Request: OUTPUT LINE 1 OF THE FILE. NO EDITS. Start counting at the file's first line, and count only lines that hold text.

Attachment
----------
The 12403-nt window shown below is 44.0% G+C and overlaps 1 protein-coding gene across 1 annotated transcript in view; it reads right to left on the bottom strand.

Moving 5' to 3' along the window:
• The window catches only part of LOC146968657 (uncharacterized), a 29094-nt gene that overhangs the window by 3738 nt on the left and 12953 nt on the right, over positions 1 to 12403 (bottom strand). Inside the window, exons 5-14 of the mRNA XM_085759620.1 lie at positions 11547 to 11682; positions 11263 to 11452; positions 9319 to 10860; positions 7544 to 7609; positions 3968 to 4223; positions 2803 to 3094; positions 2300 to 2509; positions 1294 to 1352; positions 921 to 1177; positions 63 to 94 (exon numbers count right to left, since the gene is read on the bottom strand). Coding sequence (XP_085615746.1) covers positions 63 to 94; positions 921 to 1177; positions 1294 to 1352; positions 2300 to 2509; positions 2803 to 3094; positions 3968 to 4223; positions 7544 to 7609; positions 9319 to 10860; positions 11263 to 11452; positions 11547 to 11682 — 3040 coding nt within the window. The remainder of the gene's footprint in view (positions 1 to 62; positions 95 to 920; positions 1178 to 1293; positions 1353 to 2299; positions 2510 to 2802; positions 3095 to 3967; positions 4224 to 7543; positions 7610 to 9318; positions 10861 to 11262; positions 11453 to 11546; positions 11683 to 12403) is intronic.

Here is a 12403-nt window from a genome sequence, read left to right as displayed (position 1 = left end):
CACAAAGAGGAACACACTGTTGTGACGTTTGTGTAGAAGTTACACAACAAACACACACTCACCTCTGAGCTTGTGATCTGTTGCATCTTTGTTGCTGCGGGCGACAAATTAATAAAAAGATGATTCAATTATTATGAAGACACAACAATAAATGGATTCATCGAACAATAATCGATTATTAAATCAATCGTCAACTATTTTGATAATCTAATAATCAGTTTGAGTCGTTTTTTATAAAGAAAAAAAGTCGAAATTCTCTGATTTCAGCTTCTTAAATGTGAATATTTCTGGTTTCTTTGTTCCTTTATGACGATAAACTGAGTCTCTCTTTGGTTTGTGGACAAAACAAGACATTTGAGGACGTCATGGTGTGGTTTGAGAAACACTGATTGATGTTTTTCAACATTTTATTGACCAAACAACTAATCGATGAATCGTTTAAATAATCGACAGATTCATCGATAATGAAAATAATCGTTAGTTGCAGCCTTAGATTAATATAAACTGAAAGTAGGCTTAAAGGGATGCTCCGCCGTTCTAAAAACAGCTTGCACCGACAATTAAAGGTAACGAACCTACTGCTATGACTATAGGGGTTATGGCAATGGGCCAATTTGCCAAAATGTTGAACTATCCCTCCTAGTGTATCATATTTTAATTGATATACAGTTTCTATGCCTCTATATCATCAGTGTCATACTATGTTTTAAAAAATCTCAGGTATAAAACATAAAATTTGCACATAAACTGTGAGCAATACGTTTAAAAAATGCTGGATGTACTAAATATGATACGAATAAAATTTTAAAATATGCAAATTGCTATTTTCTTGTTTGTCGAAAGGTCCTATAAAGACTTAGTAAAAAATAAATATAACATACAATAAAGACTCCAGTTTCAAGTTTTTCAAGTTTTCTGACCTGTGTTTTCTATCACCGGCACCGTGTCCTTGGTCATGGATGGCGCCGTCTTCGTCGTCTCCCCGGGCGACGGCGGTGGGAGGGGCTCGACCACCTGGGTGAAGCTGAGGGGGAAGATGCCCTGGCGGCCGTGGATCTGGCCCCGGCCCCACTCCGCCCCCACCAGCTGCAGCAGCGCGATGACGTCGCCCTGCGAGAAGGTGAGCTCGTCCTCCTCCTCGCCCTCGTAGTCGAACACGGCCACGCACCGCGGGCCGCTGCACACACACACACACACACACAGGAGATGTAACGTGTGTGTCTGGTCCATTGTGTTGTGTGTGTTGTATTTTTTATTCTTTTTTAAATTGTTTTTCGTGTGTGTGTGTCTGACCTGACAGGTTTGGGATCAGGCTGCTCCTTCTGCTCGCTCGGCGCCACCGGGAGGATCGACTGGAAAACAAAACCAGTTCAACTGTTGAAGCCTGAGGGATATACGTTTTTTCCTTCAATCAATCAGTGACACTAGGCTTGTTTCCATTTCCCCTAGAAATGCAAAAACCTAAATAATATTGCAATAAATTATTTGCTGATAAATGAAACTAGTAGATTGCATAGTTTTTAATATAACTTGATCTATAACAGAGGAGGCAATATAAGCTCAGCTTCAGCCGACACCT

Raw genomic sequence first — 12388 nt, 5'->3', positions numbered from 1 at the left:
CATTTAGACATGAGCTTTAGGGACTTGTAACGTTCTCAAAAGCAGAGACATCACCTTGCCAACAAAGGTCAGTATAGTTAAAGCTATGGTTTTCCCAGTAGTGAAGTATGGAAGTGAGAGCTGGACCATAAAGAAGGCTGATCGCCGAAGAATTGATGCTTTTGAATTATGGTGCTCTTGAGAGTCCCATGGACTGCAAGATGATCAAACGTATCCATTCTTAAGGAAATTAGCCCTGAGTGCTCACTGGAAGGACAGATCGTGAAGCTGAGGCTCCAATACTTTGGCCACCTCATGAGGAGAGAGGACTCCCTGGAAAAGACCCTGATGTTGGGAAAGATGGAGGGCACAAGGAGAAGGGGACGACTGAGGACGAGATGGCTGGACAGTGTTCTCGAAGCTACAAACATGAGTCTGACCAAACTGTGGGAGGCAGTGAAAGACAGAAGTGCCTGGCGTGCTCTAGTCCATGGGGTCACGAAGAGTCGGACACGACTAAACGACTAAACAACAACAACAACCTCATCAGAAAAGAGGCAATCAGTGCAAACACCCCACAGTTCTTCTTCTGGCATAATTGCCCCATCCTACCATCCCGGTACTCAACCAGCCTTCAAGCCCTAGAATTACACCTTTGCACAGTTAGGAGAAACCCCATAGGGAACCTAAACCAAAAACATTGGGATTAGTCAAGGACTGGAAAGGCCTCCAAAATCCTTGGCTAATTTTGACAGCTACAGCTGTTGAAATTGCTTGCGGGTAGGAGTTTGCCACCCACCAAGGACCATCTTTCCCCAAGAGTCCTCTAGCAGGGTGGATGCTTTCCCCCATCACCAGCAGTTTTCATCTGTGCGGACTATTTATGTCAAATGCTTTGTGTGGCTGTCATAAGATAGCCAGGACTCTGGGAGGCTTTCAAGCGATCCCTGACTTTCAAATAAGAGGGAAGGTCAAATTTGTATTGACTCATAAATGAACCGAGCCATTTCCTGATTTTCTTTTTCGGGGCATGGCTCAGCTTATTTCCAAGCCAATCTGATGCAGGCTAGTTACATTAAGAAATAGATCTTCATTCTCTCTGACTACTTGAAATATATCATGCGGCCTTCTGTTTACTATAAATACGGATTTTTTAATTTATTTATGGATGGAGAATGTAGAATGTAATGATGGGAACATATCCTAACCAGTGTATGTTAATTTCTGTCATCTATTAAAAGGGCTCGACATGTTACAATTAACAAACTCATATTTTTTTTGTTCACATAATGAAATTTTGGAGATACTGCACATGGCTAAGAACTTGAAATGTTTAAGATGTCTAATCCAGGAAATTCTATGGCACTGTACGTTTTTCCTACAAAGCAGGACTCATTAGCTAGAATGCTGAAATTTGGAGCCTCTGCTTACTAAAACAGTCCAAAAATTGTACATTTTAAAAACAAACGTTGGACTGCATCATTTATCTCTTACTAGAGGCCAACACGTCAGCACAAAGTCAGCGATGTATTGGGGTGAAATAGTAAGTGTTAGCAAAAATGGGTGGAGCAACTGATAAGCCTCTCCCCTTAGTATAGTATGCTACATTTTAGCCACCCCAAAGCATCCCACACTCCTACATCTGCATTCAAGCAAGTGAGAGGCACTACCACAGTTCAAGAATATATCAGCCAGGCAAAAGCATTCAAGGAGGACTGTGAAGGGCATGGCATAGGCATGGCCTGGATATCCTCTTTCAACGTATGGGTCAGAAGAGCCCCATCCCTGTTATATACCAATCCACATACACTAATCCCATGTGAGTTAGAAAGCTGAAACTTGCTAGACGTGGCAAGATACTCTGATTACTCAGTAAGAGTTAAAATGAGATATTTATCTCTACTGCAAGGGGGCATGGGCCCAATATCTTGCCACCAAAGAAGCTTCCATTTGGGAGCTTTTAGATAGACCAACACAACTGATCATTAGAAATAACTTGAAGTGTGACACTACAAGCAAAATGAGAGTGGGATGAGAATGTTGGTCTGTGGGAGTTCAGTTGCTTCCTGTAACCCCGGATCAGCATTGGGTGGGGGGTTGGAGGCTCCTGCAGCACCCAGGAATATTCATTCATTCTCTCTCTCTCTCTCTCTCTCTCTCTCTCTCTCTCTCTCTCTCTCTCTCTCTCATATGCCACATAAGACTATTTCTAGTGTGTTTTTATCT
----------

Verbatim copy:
The 12403-nt window shown below is 44.0% G+C and overlaps 1 protein-coding gene across 1 annotated transcript in view; it reads right to left on the bottom strand.